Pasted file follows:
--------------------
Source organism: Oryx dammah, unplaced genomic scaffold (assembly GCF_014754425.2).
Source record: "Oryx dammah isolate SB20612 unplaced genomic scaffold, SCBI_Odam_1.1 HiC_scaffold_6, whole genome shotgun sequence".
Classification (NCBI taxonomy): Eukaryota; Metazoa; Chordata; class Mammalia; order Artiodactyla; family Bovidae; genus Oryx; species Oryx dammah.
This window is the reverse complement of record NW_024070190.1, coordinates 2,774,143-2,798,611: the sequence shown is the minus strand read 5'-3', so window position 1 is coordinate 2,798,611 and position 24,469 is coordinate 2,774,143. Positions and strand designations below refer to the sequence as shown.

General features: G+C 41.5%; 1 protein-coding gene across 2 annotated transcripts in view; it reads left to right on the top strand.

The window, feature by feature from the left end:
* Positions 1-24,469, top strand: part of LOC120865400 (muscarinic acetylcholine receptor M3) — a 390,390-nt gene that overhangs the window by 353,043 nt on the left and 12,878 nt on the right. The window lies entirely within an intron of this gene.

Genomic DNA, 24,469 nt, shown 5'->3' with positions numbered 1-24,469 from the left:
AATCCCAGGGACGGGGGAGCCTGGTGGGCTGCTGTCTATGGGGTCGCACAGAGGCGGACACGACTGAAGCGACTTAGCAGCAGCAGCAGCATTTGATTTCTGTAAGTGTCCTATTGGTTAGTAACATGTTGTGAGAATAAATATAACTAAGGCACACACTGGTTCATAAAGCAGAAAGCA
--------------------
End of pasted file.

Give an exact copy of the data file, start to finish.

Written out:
Source organism: Oryx dammah, unplaced genomic scaffold (assembly GCF_014754425.2).
Source record: "Oryx dammah isolate SB20612 unplaced genomic scaffold, SCBI_Odam_1.1 HiC_scaffold_6, whole genome shotgun sequence".
Classification (NCBI taxonomy): Eukaryota; Metazoa; Chordata; class Mammalia; order Artiodactyla; family Bovidae; genus Oryx; species Oryx dammah.
This window is the reverse complement of record NW_024070190.1, coordinates 2,774,143-2,798,611: the sequence shown is the minus strand read 5'-3', so window position 1 is coordinate 2,798,611 and position 24,469 is coordinate 2,774,143. Positions and strand designations below refer to the sequence as shown.

General features: G+C 41.5%; 1 protein-coding gene across 2 annotated transcripts in view; it reads left to right on the top strand.

The window, feature by feature from the left end:
* Positions 1-24,469, top strand: part of LOC120865400 (muscarinic acetylcholine receptor M3) — a 390,390-nt gene that overhangs the window by 353,043 nt on the left and 12,878 nt on the right. The window lies entirely within an intron of this gene.

Genomic DNA, 24,469 nt, shown 5'->3' with positions numbered 1-24,469 from the left:
AATCCCAGGGACGGGGGAGCCTGGTGGGCTGCTGTCTATGGGGTCGCACAGAGGCGGACACGACTGAAGCGACTTAGCAGCAGCAGCAGCATTTGATTTCTGTAAGTGTCCTATTGGTTAGTAACATGTTGTGAGAATAAATATAACTAAGGCACACACTGGTTCATAAAGCAGAAAGCA